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FLICK v. JAMES MONFREDO

April 3, 1973

Kenneth W. FLICK
v.
JAMES MONFREDO, INC. and Horace J. Conover


Gorbey, District Judge.


The opinion of the court was delivered by: GORBEY

Before this court are the defendant's motions for judgment N.O.V. and a new trial which were made following a bifurcated trial in which the jury found liability on the part of the defendant and awarded damages of $119,000.00 to the plaintiff. This action arose out of a collision between a motorcycle operated by the plaintiff and a tractor trailer truck owned by James Monfredo and operated by Horace J. Conover.

 Since the jury returned a verdict in favor of the plaintiff, we must give the plaintiff the benefit of the most favorable view of the facts and all inferences therefrom. With this in mind, the jury could have reasonably found the following: On August 26, 1969, at about noon, the weather was clear and the roads were dry. The plaintiff was operating his motorcycle in a westerly direction on Quarry Road, in Bucks County, Pennsylvania. In the direction in which he was proceeding, the road curved to the right and sloped down-hill. On this section of Quarry Road there is no posted speed limit and the plaintiff was traveling at 30 miles per hour.

 The plaintiff was unaware of the existence of the dirt driveway onto Quarry Road. The first time that the plaintiff saw or could see the truck when he came around the curve was about 100 feet from the private driveway. At that time the front end of the tractor was at about the edge of the road. The truck then proceeded into the highway. The plaintiff had applied his brakes which caused the motorcycle to skid, overturn and strike the truck.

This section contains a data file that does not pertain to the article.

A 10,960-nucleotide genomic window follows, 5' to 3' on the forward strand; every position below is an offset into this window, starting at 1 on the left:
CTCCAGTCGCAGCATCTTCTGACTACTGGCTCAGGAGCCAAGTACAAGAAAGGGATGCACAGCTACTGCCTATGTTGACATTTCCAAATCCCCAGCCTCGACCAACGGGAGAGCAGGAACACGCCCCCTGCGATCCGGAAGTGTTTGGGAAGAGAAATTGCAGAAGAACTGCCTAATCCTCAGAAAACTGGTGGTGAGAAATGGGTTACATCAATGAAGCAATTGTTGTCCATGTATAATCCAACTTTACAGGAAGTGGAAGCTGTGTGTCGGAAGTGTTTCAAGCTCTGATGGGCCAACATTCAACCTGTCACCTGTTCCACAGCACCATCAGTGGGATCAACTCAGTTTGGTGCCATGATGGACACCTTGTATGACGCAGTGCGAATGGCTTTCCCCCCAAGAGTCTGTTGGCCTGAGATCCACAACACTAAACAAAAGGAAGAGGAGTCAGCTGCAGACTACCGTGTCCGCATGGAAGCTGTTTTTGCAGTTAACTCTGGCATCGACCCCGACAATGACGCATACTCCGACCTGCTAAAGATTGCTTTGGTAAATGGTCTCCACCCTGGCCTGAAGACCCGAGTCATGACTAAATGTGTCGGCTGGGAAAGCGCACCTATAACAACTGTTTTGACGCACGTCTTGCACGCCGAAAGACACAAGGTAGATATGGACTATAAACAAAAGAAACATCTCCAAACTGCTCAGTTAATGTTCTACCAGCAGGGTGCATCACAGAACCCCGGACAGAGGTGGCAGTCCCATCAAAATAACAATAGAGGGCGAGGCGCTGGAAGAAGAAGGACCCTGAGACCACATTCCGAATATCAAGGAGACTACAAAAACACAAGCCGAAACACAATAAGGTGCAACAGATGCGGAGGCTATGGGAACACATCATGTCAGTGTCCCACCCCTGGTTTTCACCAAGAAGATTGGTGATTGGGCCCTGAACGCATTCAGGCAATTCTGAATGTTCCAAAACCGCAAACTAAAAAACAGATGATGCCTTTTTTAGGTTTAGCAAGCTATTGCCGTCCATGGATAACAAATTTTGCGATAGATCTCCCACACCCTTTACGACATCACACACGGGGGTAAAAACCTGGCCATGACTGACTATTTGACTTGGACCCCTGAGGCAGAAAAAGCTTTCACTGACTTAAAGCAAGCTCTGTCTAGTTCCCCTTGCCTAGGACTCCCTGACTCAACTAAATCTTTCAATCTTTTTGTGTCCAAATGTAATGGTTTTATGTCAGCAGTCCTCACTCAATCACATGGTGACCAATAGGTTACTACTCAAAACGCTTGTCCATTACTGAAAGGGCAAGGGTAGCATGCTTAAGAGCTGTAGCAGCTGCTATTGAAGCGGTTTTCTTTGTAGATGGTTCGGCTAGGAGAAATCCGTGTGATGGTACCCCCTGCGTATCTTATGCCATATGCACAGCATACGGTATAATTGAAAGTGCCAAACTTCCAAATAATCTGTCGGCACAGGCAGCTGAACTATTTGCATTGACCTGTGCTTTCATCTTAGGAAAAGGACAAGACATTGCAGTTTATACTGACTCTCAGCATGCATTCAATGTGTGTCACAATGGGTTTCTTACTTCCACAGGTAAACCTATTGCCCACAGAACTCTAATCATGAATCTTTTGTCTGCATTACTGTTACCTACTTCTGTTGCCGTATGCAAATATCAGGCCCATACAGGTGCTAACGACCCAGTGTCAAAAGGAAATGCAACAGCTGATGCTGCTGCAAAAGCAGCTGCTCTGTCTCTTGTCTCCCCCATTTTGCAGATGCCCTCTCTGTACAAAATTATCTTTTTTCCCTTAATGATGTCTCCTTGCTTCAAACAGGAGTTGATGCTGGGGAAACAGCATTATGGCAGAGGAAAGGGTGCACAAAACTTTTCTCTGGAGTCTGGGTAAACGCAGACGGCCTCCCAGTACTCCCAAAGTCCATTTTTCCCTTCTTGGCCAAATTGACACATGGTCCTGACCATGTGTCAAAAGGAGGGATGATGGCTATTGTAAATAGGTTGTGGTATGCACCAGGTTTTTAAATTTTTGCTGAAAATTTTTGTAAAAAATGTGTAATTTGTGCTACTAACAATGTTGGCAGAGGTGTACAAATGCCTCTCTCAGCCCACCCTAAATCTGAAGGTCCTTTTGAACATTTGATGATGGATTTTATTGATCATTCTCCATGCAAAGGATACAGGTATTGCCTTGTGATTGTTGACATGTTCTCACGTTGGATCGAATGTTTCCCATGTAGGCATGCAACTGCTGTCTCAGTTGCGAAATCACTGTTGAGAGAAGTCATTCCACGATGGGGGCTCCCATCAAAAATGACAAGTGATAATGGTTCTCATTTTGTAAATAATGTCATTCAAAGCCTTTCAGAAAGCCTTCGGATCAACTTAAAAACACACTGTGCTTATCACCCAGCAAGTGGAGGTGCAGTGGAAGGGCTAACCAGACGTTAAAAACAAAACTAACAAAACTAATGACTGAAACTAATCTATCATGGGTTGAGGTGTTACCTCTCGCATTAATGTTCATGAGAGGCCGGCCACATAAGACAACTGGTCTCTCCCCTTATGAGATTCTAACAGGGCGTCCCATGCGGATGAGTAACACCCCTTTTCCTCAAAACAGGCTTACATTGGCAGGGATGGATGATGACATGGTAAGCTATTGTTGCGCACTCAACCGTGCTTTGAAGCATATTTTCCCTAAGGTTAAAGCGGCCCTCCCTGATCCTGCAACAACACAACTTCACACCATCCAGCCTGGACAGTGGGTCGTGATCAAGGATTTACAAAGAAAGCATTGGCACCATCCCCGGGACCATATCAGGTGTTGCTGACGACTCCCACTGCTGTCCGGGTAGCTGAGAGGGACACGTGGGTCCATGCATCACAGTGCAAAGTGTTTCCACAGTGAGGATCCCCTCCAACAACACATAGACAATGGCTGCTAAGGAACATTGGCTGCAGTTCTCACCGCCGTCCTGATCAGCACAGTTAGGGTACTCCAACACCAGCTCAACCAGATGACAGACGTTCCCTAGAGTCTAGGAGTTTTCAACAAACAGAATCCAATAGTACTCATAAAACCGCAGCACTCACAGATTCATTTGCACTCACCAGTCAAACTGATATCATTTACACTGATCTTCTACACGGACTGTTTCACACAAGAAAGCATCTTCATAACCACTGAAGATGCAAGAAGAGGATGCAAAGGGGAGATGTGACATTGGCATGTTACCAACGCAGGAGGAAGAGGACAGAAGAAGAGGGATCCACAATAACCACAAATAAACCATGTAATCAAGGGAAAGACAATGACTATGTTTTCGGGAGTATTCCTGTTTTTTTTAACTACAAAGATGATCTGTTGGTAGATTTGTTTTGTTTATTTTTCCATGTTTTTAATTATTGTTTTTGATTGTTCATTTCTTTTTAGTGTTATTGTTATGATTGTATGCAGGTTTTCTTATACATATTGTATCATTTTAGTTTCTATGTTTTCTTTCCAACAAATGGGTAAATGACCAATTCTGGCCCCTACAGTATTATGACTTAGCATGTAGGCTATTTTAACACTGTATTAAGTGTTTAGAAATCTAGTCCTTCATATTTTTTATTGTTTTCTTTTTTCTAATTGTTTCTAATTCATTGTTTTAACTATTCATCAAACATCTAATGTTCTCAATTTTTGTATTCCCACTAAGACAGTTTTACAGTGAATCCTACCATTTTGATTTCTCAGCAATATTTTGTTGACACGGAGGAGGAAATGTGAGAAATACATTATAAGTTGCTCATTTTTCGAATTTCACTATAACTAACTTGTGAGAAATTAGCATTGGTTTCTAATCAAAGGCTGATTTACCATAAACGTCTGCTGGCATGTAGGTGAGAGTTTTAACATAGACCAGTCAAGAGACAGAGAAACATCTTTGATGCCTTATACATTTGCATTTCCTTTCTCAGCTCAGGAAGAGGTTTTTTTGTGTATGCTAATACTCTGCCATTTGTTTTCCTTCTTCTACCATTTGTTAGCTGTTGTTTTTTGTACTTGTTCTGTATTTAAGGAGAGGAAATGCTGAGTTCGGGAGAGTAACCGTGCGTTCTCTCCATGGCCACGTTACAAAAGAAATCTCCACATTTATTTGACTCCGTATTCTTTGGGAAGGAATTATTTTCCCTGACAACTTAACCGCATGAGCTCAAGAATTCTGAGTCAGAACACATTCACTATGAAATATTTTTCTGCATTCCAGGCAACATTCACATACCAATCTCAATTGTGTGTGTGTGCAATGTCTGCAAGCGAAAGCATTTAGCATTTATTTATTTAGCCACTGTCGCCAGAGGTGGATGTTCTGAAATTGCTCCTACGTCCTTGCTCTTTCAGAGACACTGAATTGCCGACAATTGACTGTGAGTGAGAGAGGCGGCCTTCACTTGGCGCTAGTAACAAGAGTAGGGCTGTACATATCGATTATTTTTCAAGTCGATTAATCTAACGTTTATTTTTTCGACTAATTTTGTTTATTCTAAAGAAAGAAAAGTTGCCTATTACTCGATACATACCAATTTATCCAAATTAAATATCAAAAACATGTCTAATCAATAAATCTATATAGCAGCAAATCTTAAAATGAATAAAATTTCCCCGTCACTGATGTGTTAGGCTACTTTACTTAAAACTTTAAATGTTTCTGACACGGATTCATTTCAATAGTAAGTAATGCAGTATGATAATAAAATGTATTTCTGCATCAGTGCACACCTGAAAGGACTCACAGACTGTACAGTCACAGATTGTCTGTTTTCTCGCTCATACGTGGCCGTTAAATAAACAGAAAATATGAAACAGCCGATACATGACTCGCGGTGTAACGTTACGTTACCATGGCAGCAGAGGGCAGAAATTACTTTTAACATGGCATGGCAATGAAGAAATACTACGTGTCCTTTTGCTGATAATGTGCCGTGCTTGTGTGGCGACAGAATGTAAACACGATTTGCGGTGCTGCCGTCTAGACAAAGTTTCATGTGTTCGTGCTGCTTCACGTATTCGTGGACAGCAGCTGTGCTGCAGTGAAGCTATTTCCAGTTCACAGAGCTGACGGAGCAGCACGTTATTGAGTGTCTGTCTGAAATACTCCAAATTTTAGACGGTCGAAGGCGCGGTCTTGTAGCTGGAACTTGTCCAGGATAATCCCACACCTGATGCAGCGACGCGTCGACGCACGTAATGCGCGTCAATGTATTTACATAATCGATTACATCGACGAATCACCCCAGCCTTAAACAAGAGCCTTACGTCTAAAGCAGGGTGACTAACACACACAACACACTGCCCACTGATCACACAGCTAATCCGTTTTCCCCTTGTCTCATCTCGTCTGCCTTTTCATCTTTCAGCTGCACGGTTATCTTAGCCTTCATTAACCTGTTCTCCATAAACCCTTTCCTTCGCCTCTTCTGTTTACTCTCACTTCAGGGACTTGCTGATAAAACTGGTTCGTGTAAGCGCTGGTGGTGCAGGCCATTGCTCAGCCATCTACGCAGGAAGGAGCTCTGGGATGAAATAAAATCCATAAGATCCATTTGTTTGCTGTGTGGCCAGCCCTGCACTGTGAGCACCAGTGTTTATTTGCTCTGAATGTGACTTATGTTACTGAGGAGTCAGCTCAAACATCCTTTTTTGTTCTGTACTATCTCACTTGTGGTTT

The question of liability was submitted to the jury on a special verdict form and the jury found:

 
1) the defendants were negligent;
 
2) the negligence of the defendants was the proximate cause of the accident; and
 
3) the plaintiff was not contributorily negligent.

 The defendant alleges several errors which he feels entitle him to a directed verdict or a new trial on the issue of liability.

 First, the defendant contends that there could be no finding of liability on the part of a driver who enters a highway from a driveway where his vision is blocked if he enters slowly and continues to maintain a vigil. A similar argument was rejected in Brown et al. v. Jones, 138 Pa. Super. 350, 10 A. 2d 839 (1940). In that case the defendant stopped one foot from the edge of a through highway which was as close as he could go without exposing himself to danger. He looked and saw no traffic since his view was limited by trees and a two story dwelling at that intersection. He proceeded slowly into the intersection and was struck by a car which he could not see until he had entered the intersection. In that case the court stated:

 
"We are not aware of any case that has gone so far as to declare that a driver who enters a through highway, under circumstances similar to those before us, and collides with a car driven thereon, is free of negligence as a matter of law."

 Later quoting from Dixon v. Pentony, 116 Pa. Super. 443, 176 A. 782 (1935), the court stated, "Looking when his vision was obstructed was unavailing, and did not fulfill his legal duty." The court in Brown further quoted that "the courts hold one driving onto a through highway at a 'T' intersection to strict accountability." Accordingly, we cannot say it was error to submit the question of the defendant's negligence to the jury.

 The defendant further alleges that the court erred in its instructions to the jury concerning the defendant's negligence. Specifically, they ...


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